(B)     Vacancies shall be filled as provided for in North Carolina General Statute § 160A-63

§160A63. Vacancies.
A vacancy that occurs in an elective office of a city shall be filled by appointment of the city council. If the term of the office expires immediately following the next regular city election, or if the next regular city election will be held within 90 days after the vacancy occurs, the person appointed to fill the vacancy shall serve the remainder of the unexpired term. Otherwise, a successor shall be elected at the next regularly scheduled city election that is held more than 90 days after the vacancy occurs, and the person appointed to fill the vacancy shall serve only until the elected successor takes office. The elected successor shall then serve the remainder of the unexpired term.

Coates’ Canons NC Local Government Law

G.S. 160A- 63says: “A vacancy that occurs in an elective office of a city shall be filled by appointment of the city council.” Does the “shall” in this sentence mean that they are required to fill the vacancy, or does it mean that if it is to be filled, the council is the body to fill it? There appears to be no case interpreting this provision, so it could be read either way. I think the safest and most appropriate reading is that the council must fill the vacancy.

The statute does not set a time frame within which this must be done.  In contrast, the statute directing county commissioners to fill vacancies clearly requires them to do it and provides for the clerk of superior court to do it if the commissioners fail to within 60 days after the vacancy occurs. See, G.S. 153A-27.  It could be argued that the difference suggests a legislative intent to allow cities an indefinite amount of time to fill the vacancy, but it’s hard to square that with the statute’s provision that city councils “shall” fill a vacancy. If there is no time within which the appointment must be made, in effect, they never have to make it. If the legislature intended this result, it seems that the statute would say they “may” fill the vacancy.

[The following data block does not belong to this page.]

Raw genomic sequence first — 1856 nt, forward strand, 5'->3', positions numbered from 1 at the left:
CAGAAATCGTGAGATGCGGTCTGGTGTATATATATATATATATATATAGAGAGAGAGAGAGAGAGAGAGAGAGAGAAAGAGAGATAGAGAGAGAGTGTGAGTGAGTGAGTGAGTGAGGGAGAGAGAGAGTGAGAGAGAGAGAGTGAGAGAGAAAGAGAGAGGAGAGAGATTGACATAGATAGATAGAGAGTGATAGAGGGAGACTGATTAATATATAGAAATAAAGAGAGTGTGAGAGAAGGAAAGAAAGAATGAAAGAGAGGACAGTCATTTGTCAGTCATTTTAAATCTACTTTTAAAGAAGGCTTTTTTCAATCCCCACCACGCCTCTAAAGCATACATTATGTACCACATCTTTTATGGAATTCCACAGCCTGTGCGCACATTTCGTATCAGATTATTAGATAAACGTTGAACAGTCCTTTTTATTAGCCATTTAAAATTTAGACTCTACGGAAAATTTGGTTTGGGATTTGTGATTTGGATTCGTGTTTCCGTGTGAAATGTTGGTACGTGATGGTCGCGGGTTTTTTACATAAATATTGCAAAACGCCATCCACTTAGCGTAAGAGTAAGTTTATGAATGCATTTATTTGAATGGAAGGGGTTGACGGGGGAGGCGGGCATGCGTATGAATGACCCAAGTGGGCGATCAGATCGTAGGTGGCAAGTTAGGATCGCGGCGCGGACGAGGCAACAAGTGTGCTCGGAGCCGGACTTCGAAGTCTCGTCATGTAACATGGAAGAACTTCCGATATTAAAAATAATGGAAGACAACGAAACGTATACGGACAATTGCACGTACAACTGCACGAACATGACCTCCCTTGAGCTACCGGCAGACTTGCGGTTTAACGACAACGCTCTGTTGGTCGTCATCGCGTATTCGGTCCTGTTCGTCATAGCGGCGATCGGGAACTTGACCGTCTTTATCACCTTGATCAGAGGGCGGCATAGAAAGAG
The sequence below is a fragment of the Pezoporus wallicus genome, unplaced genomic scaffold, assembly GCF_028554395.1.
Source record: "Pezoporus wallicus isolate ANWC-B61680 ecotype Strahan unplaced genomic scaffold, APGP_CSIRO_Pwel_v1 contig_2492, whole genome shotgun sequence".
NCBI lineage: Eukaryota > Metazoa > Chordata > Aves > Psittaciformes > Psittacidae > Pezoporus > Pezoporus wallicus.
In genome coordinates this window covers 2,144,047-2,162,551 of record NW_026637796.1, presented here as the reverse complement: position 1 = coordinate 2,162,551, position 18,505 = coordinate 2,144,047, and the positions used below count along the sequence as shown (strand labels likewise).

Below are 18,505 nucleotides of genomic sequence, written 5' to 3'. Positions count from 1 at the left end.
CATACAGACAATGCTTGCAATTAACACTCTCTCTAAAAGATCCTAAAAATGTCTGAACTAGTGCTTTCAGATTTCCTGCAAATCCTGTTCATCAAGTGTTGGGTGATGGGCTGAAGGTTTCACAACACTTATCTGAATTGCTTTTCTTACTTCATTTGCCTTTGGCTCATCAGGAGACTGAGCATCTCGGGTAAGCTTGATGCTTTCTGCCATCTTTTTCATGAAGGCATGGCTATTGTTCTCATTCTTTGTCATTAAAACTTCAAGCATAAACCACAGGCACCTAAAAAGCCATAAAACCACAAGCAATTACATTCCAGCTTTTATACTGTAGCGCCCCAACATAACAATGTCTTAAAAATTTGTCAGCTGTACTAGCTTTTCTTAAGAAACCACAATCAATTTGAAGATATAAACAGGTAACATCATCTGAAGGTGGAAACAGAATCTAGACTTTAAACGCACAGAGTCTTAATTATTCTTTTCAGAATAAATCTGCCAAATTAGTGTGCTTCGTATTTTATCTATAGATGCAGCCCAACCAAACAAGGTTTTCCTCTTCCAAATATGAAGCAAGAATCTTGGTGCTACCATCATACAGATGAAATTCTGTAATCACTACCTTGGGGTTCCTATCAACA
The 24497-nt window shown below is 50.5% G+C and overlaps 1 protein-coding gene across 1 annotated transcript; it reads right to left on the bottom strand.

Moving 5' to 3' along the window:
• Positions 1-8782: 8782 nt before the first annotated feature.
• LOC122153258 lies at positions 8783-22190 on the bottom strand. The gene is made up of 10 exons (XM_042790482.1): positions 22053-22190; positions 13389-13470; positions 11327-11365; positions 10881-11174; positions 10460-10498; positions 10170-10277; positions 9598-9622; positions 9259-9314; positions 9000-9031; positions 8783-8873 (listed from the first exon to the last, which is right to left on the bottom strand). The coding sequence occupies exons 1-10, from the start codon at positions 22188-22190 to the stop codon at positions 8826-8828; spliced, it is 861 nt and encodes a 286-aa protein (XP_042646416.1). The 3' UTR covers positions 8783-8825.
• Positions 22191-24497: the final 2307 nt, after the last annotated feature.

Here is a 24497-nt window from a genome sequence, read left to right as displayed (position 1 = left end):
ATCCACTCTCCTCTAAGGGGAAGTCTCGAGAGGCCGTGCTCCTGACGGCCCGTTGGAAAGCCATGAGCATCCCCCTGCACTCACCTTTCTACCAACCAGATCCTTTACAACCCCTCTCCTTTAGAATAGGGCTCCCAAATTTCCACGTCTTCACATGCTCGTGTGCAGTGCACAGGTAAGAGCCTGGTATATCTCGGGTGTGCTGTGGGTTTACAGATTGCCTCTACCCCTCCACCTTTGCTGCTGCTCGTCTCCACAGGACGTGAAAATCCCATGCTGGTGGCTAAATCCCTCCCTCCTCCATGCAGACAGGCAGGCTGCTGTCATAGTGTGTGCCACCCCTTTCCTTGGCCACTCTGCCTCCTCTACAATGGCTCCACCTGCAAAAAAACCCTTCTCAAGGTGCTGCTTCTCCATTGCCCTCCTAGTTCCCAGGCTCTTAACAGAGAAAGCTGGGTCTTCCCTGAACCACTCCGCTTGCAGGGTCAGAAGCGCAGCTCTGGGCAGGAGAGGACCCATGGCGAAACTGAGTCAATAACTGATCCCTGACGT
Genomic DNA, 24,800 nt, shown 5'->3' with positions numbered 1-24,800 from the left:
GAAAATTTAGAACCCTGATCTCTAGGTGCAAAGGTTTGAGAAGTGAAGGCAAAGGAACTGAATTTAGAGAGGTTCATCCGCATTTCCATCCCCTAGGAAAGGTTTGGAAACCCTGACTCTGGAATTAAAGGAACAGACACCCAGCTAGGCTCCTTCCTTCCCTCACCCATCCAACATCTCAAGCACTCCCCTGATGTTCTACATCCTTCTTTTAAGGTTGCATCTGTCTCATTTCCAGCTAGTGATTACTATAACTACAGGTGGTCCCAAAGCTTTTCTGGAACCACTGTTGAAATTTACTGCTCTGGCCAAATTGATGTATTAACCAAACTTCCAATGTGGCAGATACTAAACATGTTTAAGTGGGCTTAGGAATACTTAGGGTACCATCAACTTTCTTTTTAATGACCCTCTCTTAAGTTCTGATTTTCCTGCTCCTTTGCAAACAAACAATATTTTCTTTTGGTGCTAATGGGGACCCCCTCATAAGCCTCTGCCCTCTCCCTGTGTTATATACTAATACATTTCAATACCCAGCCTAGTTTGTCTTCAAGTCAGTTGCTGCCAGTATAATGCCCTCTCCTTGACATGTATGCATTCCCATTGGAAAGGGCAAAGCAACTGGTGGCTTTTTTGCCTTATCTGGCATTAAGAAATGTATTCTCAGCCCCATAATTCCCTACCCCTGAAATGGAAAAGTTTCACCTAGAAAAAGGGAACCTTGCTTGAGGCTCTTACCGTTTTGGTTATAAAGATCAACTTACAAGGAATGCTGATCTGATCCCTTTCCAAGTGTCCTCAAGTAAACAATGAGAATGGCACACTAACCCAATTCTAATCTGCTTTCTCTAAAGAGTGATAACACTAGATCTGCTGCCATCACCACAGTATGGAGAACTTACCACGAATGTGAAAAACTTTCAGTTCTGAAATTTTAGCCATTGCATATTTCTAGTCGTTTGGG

City council members sometimes suggest that they would prefer to leave it to the electorate to choose a new council member – essentially making a decision not to fill the vacancy before the next election. While this may reflect a genuine desire to avoid displacing the public’s opportunity to choose a council member, it opens the process up to manipulation. For example, in the case of an odd-numbered board operating with one less member, a decision not to fill the vacancy increases the role of the mayor in breaking ties. To avoid this, and to provide citizens with the benefit of deliberation and action by the full complement of members called for in the charter, the vacancy should be filled as soon as reasonably possible.
For more information » click here

Filling a Vacancy on the Town Council

Filling a Vacancy on the Town Council

Previously reported – March 2021
Commissioner Pat Kwiatkowski has resigned, she plans on moving off the island. The Board needs to fill the vacant seat sooner rather than later since we have just begun the budget process. When Woody resigned  they decided  that although the statute  states that the position is to be filled by appointment by the Board, they would consider anybody in the Town that wants to be a Commissioner. That Board agreed to request that anybody interested should submit their qualifications.

Update –